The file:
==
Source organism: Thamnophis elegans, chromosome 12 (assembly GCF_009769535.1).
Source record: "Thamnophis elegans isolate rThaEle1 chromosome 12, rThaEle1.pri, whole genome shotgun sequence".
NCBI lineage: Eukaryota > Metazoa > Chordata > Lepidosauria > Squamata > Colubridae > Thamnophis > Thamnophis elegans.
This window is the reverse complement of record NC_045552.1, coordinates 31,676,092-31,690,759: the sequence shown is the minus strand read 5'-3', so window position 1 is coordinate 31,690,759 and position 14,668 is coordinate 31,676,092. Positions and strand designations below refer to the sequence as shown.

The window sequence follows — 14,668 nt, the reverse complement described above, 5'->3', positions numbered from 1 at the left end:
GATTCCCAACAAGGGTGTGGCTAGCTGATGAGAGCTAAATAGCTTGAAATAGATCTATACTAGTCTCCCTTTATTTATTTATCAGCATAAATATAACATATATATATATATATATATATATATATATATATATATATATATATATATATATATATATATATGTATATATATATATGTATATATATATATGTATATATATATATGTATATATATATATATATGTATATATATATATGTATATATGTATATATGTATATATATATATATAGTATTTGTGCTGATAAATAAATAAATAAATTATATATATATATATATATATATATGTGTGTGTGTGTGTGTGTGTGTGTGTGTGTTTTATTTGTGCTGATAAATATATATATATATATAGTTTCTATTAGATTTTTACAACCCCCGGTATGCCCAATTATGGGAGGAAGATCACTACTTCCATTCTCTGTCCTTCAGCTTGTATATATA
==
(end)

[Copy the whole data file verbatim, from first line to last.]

Source organism: Thamnophis elegans, chromosome 12 (assembly GCF_009769535.1).
Source record: "Thamnophis elegans isolate rThaEle1 chromosome 12, rThaEle1.pri, whole genome shotgun sequence".
NCBI lineage: Eukaryota > Metazoa > Chordata > Lepidosauria > Squamata > Colubridae > Thamnophis > Thamnophis elegans.
This window is the reverse complement of record NC_045552.1, coordinates 31,676,092-31,690,759: the sequence shown is the minus strand read 5'-3', so window position 1 is coordinate 31,690,759 and position 14,668 is coordinate 31,676,092. Positions and strand designations below refer to the sequence as shown.

The window sequence follows — 14,668 nt, the reverse complement described above, 5'->3', positions numbered from 1 at the left end:
GATTCCCAACAAGGGTGTGGCTAGCTGATGAGAGCTAAATAGCTTGAAATAGATCTATACTAGTCTCCCTTTATTTATTTATCAGCATAAATATAACATATATATATATATATATATATATATATATATATATATATATATATATATATATATATATATATGTATATATATATATGTATATATATATATGTATATATATATATGTATATATATATATATATGTATATATATATATGTATATATGTATATATGTATATATATATATATAGTATTTGTGCTGATAAATAAATAAATAAATTATATATATATATATATATATATATGTGTGTGTGTGTGTGTGTGTGTGTGTGTGTTTTATTTGTGCTGATAAATATATATATATATATAGTTTCTATTAGATTTTTACAACCCCCGGTATGCCCAATTATGGGAGGAAGATCACTACTTCCATTCTCTGTCCTTCAGCTTGTATATATA